Texas Crypto Company Lejilex Throws Down Gauntlet against SEC

by Tareq Sikder
  • Last year, the company aimed to list digital assets, including those contested by Coinbase and Binance.
  • Previous rulings on Ripple Labs and Terraform Labs did not address the applicability of the doctrine to crypto.
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A Texas-based cryptocurrency company, Lejilex, in conjunction with the Crypto Freedom Alliance of Texas (CFAT), launched a legal challenge against the US Securities and Exchange Commission (SEC) on Wednesday. The lawsuit, filed in federal court in Fort Worth, asserts that the SEC has exceeded its regulatory boundaries by asserting jurisdiction over digital assets traded on exchanges and deeming them securities.

Lejilex Asserts Cryptocurrency Platform Legitimacy

Lejilex, headquartered in Fort Worth, aims to operate a cryptocurrency platform known as Legit.Exchange. The company's formation last year marked its intention to list digital assets, including those previously categorized as securities in legal battles against Coinbase and Binance.

"We wish we were launching our business instead of filing a lawsuit, but here we are," stated Mike Wawszczak, the Co-Founder of Lejilex, expressing the company's reluctance towards litigation.

The lawsuit alleges that the SEC lacks a "clear statutory mandate" to oversee the cryptocurrency industry and seeks judicial clarification that listing pre-existing tokens on their platform would not infringe securities laws.

Coinbase and Binance Defend against SEC Allegations

Both Coinbase and Binance have refuted the SEC's allegations against them. CFAT, which includes prominent members such as Coinbase and Andreessen Horowitz's a16z crypto fund, requests the court to prevent the SEC from prosecuting its members. The group also argues that the SEC's intervention has hindered efforts to persuade Texas lawmakers to adopt favorable policies regarding digital assets.

The crux of the lawsuit revolves around the classification of digital assets as "investment contracts" by the SEC. Lejilex and CFAT contend that these assets do not establish a lasting commitment between creators and purchasers, challenging the SEC's regulatory framework.

Moreover, the plaintiffs are urging the court to apply the "major questions" doctrine, allowing judges to annul executive agency actions of significant economic and political consequence unless explicitly authorized by Congress. This legal argument has gained momentum among regulatory opponents, especially in light of recent decisions by the conservative-leaning US Supreme Court.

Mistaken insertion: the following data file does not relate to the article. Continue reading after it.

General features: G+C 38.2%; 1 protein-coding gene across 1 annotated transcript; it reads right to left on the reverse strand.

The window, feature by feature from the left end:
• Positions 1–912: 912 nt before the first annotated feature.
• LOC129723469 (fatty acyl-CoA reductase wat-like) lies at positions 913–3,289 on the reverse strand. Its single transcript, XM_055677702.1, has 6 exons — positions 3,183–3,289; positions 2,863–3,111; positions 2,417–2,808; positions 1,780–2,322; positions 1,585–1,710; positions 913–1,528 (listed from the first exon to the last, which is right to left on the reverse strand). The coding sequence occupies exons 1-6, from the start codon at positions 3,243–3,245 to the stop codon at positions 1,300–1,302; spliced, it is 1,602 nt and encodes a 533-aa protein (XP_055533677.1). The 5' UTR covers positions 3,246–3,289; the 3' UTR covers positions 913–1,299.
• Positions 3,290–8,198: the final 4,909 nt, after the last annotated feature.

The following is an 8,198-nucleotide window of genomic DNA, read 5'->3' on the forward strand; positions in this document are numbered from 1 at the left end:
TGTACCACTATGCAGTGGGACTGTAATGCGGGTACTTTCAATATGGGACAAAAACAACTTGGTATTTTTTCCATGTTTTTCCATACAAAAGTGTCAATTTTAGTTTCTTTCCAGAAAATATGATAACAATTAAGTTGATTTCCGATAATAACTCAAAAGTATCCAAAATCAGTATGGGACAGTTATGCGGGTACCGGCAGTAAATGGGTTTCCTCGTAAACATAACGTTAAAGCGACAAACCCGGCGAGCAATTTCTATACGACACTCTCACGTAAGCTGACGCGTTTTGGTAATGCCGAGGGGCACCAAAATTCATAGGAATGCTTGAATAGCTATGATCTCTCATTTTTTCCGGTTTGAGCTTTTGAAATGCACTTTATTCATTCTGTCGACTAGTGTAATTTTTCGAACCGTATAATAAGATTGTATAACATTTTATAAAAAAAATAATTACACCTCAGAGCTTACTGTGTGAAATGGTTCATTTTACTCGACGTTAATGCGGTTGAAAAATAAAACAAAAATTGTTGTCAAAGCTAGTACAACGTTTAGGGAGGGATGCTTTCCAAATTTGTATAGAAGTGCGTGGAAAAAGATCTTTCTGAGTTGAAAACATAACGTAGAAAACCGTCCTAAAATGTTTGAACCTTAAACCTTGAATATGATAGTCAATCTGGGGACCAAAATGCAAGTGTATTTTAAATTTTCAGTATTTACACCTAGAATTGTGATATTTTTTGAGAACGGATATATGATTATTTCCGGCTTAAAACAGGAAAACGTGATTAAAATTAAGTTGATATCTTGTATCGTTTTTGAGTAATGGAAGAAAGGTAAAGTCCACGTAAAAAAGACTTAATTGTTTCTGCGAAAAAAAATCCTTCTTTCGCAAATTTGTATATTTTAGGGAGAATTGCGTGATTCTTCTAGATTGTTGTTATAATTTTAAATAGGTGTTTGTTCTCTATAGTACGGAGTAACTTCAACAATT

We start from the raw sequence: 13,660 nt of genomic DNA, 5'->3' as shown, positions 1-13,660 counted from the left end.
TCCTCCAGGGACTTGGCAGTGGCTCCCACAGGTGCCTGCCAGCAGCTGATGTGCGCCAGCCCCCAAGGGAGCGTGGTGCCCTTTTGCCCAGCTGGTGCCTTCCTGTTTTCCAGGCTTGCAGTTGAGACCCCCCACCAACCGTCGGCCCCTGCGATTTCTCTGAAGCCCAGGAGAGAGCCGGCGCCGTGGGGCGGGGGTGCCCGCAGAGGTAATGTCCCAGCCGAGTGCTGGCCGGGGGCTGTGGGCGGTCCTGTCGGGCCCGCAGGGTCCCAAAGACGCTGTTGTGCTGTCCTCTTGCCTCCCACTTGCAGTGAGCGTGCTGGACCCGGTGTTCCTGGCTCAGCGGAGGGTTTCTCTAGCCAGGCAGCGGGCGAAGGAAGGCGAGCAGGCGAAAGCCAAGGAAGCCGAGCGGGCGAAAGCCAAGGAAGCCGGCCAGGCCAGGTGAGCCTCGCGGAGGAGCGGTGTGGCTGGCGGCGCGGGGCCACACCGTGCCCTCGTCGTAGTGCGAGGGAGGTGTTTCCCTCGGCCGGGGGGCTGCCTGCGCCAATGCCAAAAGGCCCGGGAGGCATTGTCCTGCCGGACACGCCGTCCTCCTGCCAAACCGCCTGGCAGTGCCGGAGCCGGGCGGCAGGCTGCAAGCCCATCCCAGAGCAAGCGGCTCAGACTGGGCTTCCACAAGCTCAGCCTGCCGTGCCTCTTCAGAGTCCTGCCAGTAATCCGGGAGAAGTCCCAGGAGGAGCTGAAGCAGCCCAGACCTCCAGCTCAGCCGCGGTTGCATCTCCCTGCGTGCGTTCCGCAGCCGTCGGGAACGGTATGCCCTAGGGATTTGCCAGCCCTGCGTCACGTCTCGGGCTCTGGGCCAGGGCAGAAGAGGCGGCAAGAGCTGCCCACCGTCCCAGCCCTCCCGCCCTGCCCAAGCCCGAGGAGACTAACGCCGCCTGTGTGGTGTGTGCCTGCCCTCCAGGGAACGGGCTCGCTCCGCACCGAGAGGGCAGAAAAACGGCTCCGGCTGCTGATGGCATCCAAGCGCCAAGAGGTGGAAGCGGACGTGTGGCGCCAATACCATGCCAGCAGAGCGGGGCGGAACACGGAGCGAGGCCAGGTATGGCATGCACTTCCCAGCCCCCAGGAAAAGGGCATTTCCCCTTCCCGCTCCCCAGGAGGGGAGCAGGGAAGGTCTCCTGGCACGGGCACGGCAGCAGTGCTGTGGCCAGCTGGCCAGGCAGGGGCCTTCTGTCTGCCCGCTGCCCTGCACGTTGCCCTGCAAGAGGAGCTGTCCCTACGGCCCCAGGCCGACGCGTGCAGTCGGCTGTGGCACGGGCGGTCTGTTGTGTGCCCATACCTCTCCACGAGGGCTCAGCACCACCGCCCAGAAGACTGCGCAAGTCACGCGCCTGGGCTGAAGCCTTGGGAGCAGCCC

Despite similar assertions by other cryptocurrency companies in past cases against the SEC, such arguments have not yet found success in court. Previous rulings in cases involving Ripple Labs and Terraform Labs failed to recognize the "major questions" doctrine's applicability to the cryptocurrency industry.

A Texas-based cryptocurrency company, Lejilex, in conjunction with the Crypto Freedom Alliance of Texas (CFAT), launched a legal challenge against the US Securities and Exchange Commission (SEC) on Wednesday. The lawsuit, filed in federal court in Fort Worth, asserts that the SEC has exceeded its regulatory boundaries by asserting jurisdiction over digital assets traded on exchanges and deeming them securities.

Lejilex Asserts Cryptocurrency Platform Legitimacy

Lejilex, headquartered in Fort Worth, aims to operate a cryptocurrency platform known as Legit.Exchange. The company's formation last year marked its intention to list digital assets, including those previously categorized as securities in legal battles against Coinbase and Binance.

"We wish we were launching our business instead of filing a lawsuit, but here we are," stated Mike Wawszczak, the Co-Founder of Lejilex, expressing the company's reluctance towards litigation.

The lawsuit alleges that the SEC lacks a "clear statutory mandate" to oversee the cryptocurrency industry and seeks judicial clarification that listing pre-existing tokens on their platform would not infringe securities laws.

Coinbase and Binance Defend against SEC Allegations

Both Coinbase and Binance have refuted the SEC's allegations against them. CFAT, which includes prominent members such as Coinbase and Andreessen Horowitz's a16z crypto fund, requests the court to prevent the SEC from prosecuting its members. The group also argues that the SEC's intervention has hindered efforts to persuade Texas lawmakers to adopt favorable policies regarding digital assets.

The crux of the lawsuit revolves around the classification of digital assets as "investment contracts" by the SEC. Lejilex and CFAT contend that these assets do not establish a lasting commitment between creators and purchasers, challenging the SEC's regulatory framework.

Moreover, the plaintiffs are urging the court to apply the "major questions" doctrine, allowing judges to annul executive agency actions of significant economic and political consequence unless explicitly authorized by Congress. This legal argument has gained momentum among regulatory opponents, especially in light of recent decisions by the conservative-leaning US Supreme Court.

Despite similar assertions by other cryptocurrency companies in past cases against the SEC, such arguments have not yet found success in court. Previous rulings in cases involving Ripple Labs and Terraform Labs failed to recognize the "major questions" doctrine's applicability to the cryptocurrency industry.

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